but timeframes and capabilities are to be confirmed
The Type 32 frigate’s future as a longer-term RN procurement programme appears to have been reinforced in recent statements by senior government and RN officials. However, programme timeframes and platform capabilities will be determined when more is known about future threats, emerging technologies, and evolving RN frigate capability requirements.
“It is absolutely the intention of the RN to have more frigates and destroyers, including the Type 32,” UK Secretary of State for Defence Ben Wallace told a Parliamentary debate on British naval shipbuilding on 30 January. Current RN programme priorities include the in-build City-class Type 26 and Inspiration-class Type 31 frigates. Beyond these programmes, Wallace explained, “What the Type 32s are going to be, how they will be designed, and who will build them is obviously a matter for [consideration] between now and towards the centre of the decade.”
UK Minister for Defence Procurement (MinDP) Alex Chalk reiterated that Type 32 remains part of plans to renew RN capability after 2030 and to establish a frigate pipeline. MinDP also provided details on the Type 32 programme, noting that the concept phase began in September 2022 and that an outline business case will be presented in Spring 2024. “The programme and procurement strategy will be decided following the concept phase, in the normal way,” he added.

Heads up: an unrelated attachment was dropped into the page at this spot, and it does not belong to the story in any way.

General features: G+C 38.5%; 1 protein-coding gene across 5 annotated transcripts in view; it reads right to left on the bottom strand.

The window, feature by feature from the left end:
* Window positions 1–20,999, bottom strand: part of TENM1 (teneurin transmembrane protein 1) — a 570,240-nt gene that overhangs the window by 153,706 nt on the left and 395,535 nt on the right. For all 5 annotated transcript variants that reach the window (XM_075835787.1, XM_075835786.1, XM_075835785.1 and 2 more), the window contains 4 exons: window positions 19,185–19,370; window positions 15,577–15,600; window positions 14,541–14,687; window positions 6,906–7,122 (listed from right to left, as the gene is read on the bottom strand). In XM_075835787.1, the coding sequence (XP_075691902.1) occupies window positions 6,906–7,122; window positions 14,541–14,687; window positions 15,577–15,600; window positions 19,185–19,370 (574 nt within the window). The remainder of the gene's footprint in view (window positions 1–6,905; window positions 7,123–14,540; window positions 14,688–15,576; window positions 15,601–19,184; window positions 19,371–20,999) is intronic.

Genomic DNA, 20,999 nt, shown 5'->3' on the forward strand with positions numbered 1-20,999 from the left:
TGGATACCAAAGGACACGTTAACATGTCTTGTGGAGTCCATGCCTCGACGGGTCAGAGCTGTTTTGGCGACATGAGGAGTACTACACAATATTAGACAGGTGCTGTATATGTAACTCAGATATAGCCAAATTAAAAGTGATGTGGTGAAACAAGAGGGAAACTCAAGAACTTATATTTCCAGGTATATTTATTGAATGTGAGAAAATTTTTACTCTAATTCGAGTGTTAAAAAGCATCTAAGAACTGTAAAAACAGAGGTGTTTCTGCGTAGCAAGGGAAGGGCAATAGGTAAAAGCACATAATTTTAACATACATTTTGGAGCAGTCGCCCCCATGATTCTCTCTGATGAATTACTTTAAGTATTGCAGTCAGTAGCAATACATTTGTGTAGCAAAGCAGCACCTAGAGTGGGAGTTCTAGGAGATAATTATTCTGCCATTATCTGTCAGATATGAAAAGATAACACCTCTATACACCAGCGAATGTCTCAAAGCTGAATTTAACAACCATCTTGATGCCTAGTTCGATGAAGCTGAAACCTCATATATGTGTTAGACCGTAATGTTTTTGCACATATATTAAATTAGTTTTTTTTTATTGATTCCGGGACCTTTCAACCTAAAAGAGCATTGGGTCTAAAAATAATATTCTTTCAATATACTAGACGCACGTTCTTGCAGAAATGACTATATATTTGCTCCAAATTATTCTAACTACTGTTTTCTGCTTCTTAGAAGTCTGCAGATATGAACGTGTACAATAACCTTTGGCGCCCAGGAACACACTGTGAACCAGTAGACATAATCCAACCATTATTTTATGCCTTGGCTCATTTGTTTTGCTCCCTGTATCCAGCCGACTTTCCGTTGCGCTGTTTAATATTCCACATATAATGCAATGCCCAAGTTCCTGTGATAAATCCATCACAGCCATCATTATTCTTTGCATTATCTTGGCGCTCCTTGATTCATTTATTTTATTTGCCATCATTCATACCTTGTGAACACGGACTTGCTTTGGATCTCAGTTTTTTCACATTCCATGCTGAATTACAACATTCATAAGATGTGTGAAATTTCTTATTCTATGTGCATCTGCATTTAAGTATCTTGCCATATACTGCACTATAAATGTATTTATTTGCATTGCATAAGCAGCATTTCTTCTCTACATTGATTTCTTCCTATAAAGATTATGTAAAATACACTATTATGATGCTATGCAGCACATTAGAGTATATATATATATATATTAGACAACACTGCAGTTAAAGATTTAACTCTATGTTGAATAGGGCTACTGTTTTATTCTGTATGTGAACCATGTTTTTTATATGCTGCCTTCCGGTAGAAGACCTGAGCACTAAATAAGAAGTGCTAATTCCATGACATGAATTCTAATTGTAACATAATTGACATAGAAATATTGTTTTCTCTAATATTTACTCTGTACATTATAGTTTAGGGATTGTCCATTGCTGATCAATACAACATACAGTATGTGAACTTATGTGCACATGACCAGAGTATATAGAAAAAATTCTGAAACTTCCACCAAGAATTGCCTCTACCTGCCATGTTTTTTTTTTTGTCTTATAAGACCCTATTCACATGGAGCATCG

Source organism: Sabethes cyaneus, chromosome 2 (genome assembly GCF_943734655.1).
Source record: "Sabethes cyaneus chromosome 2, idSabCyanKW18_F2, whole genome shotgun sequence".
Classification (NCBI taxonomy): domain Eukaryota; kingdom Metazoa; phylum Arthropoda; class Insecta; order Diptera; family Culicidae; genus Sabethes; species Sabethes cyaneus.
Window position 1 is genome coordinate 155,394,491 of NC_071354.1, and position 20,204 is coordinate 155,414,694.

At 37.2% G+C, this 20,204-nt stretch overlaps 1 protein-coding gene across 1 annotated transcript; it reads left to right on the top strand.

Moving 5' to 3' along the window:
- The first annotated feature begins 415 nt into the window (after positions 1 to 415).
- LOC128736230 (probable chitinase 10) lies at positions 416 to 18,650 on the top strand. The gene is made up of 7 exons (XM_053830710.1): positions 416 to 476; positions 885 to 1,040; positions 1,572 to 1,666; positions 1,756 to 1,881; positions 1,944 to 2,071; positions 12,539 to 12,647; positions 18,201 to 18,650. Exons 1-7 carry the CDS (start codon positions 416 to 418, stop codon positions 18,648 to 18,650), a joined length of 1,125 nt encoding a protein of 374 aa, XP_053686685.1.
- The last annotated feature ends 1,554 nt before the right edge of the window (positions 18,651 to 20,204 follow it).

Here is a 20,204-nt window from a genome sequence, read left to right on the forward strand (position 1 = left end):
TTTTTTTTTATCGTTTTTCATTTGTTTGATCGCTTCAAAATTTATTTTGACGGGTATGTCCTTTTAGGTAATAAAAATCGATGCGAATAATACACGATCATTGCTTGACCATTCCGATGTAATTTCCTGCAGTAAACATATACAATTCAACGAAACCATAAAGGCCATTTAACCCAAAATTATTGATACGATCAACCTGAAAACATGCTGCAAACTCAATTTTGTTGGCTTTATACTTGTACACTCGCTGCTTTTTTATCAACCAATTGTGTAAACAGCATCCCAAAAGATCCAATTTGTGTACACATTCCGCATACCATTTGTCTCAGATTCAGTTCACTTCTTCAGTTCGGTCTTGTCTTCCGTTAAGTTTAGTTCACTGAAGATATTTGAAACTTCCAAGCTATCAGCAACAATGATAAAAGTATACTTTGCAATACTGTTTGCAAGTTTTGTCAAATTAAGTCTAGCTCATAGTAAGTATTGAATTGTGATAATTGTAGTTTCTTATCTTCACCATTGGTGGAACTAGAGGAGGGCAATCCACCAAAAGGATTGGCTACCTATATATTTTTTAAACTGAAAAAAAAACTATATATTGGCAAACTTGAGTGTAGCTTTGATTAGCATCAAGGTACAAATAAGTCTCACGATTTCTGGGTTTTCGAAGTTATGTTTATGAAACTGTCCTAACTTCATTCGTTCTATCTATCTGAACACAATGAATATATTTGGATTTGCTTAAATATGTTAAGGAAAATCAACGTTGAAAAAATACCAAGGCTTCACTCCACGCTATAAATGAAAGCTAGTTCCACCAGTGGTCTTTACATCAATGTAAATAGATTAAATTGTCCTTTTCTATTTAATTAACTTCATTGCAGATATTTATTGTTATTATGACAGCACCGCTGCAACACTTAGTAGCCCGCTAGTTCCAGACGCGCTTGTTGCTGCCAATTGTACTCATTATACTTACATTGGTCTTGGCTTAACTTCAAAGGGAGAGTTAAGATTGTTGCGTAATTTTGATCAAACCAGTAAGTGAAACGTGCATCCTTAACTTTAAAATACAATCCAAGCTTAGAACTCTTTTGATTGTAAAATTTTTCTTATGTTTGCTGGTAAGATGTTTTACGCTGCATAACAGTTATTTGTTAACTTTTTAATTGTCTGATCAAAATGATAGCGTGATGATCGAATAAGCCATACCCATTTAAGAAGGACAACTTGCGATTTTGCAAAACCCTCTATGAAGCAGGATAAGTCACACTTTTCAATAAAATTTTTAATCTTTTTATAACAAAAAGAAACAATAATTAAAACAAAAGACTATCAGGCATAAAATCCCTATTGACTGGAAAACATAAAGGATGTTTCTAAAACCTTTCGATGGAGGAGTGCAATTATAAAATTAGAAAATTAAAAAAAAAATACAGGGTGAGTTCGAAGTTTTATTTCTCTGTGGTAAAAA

From the RN’s perspective, Vice Admiral Paul Marshall – the navy’s Senior Responsible Owner (SRO) for the Type 31 frigate and Fleet Solid Support ship programmes – told a 31 January House of Commons Defence Committee hearing on the UK’s National Shipbuilding Strategy that a budget will only be set for the Type 32 programme once the business case is released. Noting that the RN is currently reviewing the ‘order of buy’ for navy platforms set against future requirements, Vice Adm Marshall said “the decision is some way off about what follows on either from Type 31 or, indeed, Type 32, after the concept phase.”
“As we go through the concept stage, we will get a better idea of what the [Type 32] programme will look like,” Commodore Stephen Roberts, the Type 26 programme SRO, added.
Assessing these statements, it appears that Type 32 remains in RN plans, currently. Consequently, the key questions are when it might be delivered and what it might look like.
In terms of timeframe, a RN spokesperson told Naval News on 7 February :
“The Type 32 is planned after the Type 31 at the end of the decade. Its design and capabilities will depend on what the navy’s needs are at the middle of the decade. The strategic and long-term investments continue to be on track and will increase the capability and size of the fleet.”
In terms of capability, the RN is looking to balance investment across the fleet to enable it to deal with current and future threats. This includes balancing investment between surface and sub-surface capability, and between crewed and uncrewed capability, for example.
With Type 26 and Type 31 still to enter operational service, the RN will still have much to learn from these two programmes about future frigate capabilities, set against current and future threats, technologies, and operational requirements. These factors will inform what the RN wants and needs with Type 32.
For example, the current pace of technological change is such that the RN is likely to wish to spend time understanding how future technology may shape the threats a frigate will face, and the capabilities it could use to address them. Indeed, such assessment is likely to be central to ‘blue skies thinking’ conducted within the concept phase. Moreover, Type 31 has proved to be an export success. This also could drive what the RN and UK want from Type 32.